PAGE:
It was the 3rd January 2016, we had just finished the Christmas festivities, always a big thing in our house, my wife Joanne (Jo) is Christmas mad. We always have a house full of family and friends.
There was no previous history of breast cancer in Jo’s family, so I don’t believe she checked her breasts religiously but as she was adjusting the strap on her nightdress she felt a lump that she hadn’t felt before. I remember Jo being immediately filled with dread, she somehow knew straight away it wasn’t good.
The next morning we were up early (I don’t think we slept much) and managed to book an emergency appointment with our GP for later that day. We saw our GP and he said he thought it was probably a cyst or something harmless but would refer us to the breast clinic to be checked. That put our minds a little at rest, which made the two week wait for the Breast clinic a little easier.
The appointment at the breast clinic didn’t go well, they confirmed something was suspicious but until the biopsy came back they wouldn’t know if it was benign or not. What followed was the longest two weeks of our lives as we waited for the biopsy result, going from being convinced it was cancer, to thinking it would all be ok and back again.
We went to the results appointment in Brighton and were ushered in to a room by a nurse who turned out to be a macmillan nurse and an oncologist, to be told the dreaded words that the lump was indeed cancer and a fairly aggressive one, Stage 3 Triple negative Breast cancer.
At that point your life is turned upside down. I found myself reverting to how I might handle a problem at work, look for solutions, try and get some information so I could inform myself and understand what to expect but really I think my mind was all a bit of a blur during that initial meeting. Jo’s initial gut feeling had been correct, while I had spent much of that previous 4 weeks in a state of denial.
Jo surprised me by being very positive at that point, (I am the glass half full guy and she is more glass half empty) the oncologist said that they were aiming for a cure and she hung on to that and then started to focus quickly on what appointments were next and look forward.
A number of scans followed and when the results came back it confirmed it was local to the breast but there was something in the bladder that should be checked but they said it wouldn’t be related.
What followed was 6 sessions of FEC-T chemotherapy, a lumpectomy with lymph node removal and then 20 sessions of radiotherapy. She lost all her curly hair, but coped pretty well with all the side effects and the strain of constant appointments.
During this period the ‘thing’ in the bladder also turned out to be cancer, though another primary, although this one was slow growing and not too much to worry about, she had the cancer polyps removed in an operation but was able to go home the same day.
Jo was the model patient, every time she went to the oncologist he would say how she was the ideal patient as she coped with everything so well and once the cancer was gone she continued to get back to normal life and fitness without much delay.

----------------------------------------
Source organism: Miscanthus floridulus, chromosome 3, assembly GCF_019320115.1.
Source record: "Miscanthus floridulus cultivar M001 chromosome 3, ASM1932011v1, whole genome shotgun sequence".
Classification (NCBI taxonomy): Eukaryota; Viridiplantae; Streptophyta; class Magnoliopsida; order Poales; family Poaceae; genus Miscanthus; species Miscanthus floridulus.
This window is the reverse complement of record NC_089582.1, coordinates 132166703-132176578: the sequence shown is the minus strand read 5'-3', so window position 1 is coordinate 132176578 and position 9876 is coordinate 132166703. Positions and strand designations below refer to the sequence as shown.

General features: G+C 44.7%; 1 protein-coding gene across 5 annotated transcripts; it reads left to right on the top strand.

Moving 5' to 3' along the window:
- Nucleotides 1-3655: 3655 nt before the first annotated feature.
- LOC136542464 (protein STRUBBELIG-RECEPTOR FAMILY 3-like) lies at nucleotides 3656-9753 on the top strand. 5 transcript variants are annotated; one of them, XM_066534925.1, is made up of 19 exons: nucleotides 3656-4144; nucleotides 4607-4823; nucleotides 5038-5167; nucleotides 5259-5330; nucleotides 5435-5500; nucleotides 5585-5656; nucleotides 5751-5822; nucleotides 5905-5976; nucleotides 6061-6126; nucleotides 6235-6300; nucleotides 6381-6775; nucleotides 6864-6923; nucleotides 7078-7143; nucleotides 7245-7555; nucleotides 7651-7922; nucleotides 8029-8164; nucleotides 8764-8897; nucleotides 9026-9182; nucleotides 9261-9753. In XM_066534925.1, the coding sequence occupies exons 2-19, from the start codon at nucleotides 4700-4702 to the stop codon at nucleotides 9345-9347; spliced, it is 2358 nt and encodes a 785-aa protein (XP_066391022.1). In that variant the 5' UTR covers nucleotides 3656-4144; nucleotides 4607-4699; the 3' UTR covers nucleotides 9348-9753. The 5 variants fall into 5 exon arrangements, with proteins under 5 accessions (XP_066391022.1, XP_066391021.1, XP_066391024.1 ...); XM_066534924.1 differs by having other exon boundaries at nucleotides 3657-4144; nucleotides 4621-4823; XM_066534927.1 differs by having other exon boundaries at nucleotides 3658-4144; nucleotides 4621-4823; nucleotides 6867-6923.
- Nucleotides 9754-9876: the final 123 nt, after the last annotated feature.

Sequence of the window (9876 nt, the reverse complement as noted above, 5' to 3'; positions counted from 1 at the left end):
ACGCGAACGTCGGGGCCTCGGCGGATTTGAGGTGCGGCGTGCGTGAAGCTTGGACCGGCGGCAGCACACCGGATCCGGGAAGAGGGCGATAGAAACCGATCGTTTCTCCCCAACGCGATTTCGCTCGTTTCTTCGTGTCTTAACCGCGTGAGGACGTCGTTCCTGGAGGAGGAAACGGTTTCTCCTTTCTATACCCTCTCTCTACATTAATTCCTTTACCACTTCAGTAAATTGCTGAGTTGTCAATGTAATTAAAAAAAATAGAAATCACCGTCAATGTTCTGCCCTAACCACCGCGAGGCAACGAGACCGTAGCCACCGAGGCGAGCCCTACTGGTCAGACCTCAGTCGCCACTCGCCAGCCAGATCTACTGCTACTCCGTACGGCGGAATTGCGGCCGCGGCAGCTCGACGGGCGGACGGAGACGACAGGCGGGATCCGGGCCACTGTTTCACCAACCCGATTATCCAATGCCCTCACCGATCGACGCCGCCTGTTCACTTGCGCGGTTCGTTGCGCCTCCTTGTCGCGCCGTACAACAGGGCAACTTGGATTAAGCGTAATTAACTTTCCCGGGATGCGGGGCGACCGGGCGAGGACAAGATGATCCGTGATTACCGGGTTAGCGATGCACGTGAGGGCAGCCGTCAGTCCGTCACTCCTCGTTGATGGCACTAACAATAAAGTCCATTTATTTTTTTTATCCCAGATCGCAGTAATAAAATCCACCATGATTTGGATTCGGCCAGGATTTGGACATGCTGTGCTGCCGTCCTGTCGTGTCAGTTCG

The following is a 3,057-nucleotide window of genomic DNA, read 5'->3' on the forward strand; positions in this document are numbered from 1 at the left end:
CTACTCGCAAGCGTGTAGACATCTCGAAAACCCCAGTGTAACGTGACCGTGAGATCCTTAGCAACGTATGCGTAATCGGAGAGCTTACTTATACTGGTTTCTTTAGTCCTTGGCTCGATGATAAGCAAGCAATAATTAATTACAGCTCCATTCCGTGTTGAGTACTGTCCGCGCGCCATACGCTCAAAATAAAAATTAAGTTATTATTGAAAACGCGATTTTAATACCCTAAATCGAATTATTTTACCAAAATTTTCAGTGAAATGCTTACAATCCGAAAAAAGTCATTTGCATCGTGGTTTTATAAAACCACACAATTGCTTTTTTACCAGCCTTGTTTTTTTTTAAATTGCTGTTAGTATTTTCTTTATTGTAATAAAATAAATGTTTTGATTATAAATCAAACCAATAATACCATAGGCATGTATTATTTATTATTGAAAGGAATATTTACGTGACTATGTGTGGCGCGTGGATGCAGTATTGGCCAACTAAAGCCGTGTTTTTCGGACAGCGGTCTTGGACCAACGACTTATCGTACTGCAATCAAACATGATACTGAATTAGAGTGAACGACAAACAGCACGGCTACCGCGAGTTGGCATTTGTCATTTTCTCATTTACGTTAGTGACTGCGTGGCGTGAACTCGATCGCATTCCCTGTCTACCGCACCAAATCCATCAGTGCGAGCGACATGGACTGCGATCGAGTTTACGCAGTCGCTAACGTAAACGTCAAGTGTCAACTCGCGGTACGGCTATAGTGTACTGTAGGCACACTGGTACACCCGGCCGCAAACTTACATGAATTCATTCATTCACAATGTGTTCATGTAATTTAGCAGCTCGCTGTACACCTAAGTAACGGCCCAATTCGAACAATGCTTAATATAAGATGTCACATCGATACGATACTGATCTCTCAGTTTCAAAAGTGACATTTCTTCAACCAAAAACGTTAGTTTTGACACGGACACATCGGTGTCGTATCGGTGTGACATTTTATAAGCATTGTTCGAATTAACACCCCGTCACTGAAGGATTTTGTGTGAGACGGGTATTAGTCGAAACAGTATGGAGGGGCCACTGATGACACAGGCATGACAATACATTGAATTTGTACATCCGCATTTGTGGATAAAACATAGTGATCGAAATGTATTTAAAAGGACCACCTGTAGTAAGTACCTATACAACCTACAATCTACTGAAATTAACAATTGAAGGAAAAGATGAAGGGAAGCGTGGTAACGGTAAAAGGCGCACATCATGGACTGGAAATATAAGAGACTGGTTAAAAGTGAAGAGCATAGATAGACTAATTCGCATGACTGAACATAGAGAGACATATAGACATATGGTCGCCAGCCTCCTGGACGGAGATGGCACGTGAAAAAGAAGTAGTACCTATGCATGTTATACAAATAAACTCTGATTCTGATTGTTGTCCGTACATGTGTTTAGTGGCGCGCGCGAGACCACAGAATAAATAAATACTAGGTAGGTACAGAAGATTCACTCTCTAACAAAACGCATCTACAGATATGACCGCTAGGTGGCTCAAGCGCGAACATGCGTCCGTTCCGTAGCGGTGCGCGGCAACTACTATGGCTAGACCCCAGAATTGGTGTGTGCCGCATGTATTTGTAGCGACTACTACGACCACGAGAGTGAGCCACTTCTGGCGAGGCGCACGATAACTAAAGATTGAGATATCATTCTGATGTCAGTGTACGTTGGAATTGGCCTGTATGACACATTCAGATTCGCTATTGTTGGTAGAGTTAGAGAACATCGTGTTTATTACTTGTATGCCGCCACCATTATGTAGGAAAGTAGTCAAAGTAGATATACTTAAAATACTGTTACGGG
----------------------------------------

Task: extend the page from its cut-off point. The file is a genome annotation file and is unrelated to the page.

After all the treatment she took up swimming to help her recover and would think nothing of going to the pool and doing 100 or even 200 lengths. She did Race for life’s Pretty Muddy with our daughter and we did the shine walk to give a bit back to Cancer Research.
So everything was going pretty well as we went through 2017, cancer free, back at work, enjoying life. We started a habit of going away every month for at least 1 night which helped bring us even closer together. You will hear more about these nights away throughout my twitter feed and this blog.
The only real issue she had following the 2016 treatments had been a number of Seroma’s following the lumpectomy and some internal scarring following radiotherapy which had left her breast hard in places. This hardness meant we couldn’t be sure always of whether something was suspicious or not but the 2017 follow up mammogram had given us the all clear.
So we came in to 2018 and things started to go wrong again. Firstly her right nipple started to have occasional discharge of seroma like fluid and also we felt that the scarring ‘lump’ from radiotherapy was not quite the same as before. So we went back to the oncologist who assured us it looked fine but arranged a mammogram and an ultrasound just to be sure. In March the results were confirmed as being all ok to our relief.
In April we were on a family trip to Ireland when the nipple started to show further signs of problems and small lumps started to appear. On return Jo didn’t want to immediately go back to the oncologist as she had only been to see him weeks before and didn’t want to make a fuss so she booked an appointment with the GP surgery. As I expected the GP’s immediately referred us back to the oncologist. However we had seen him less than 2 months ago so surely it couldn’t be the cancer!
However as the appointment got closer, I started to feel more worried as the lumps to me looked sore and angry and I couldn’t think of too many other things it could be. Google didn’t help allay the fears.
So we went in and saw the oncologist and his first words on examining her were ‘you were right to come in, you were right to be worried, I am worried, I think this is the cancer returning’.
So there started a few days of scans and biopsies, all quickly done due to the power of private health cover and then back for confirmation that the cancer had not only returned to the original right breast but was also now in the other breast and lymph nodes on the left side and neck.